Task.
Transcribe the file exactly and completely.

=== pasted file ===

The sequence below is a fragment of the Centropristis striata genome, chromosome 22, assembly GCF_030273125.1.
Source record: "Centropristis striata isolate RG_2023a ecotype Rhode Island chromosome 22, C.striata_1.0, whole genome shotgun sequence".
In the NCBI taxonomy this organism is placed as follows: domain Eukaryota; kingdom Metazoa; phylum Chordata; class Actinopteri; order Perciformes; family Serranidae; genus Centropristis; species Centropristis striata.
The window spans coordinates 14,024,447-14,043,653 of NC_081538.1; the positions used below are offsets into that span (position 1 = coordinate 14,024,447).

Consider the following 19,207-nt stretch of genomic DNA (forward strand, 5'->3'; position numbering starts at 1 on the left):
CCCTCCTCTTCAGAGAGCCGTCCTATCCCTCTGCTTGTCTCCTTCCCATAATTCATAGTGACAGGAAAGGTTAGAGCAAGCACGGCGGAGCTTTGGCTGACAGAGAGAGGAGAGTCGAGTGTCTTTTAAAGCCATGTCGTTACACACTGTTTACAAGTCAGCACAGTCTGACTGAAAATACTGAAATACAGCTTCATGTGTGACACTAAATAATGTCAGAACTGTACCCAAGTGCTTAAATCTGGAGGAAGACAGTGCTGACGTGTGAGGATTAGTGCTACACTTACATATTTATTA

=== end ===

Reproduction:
The sequence below is a fragment of the Centropristis striata genome, chromosome 22, assembly GCF_030273125.1.
Source record: "Centropristis striata isolate RG_2023a ecotype Rhode Island chromosome 22, C.striata_1.0, whole genome shotgun sequence".
In the NCBI taxonomy this organism is placed as follows: domain Eukaryota; kingdom Metazoa; phylum Chordata; class Actinopteri; order Perciformes; family Serranidae; genus Centropristis; species Centropristis striata.
The window spans coordinates 14,024,447-14,043,653 of NC_081538.1; the positions used below are offsets into that span (position 1 = coordinate 14,024,447).

Consider the following 19,207-nt stretch of genomic DNA (forward strand, 5'->3'; position numbering starts at 1 on the left):
CCCTCCTCTTCAGAGAGCCGTCCTATCCCTCTGCTTGTCTCCTTCCCATAATTCATAGTGACAGGAAAGGTTAGAGCAAGCACGGCGGAGCTTTGGCTGACAGAGAGAGGAGAGTCGAGTGTCTTTTAAAGCCATGTCGTTACACACTGTTTACAAGTCAGCACAGTCTGACTGAAAATACTGAAATACAGCTTCATGTGTGACACTAAATAATGTCAGAACTGTACCCAAGTGCTTAAATCTGGAGGAAGACAGTGCTGACGTGTGAGGATTAGTGCTACACTTACATATTTATTA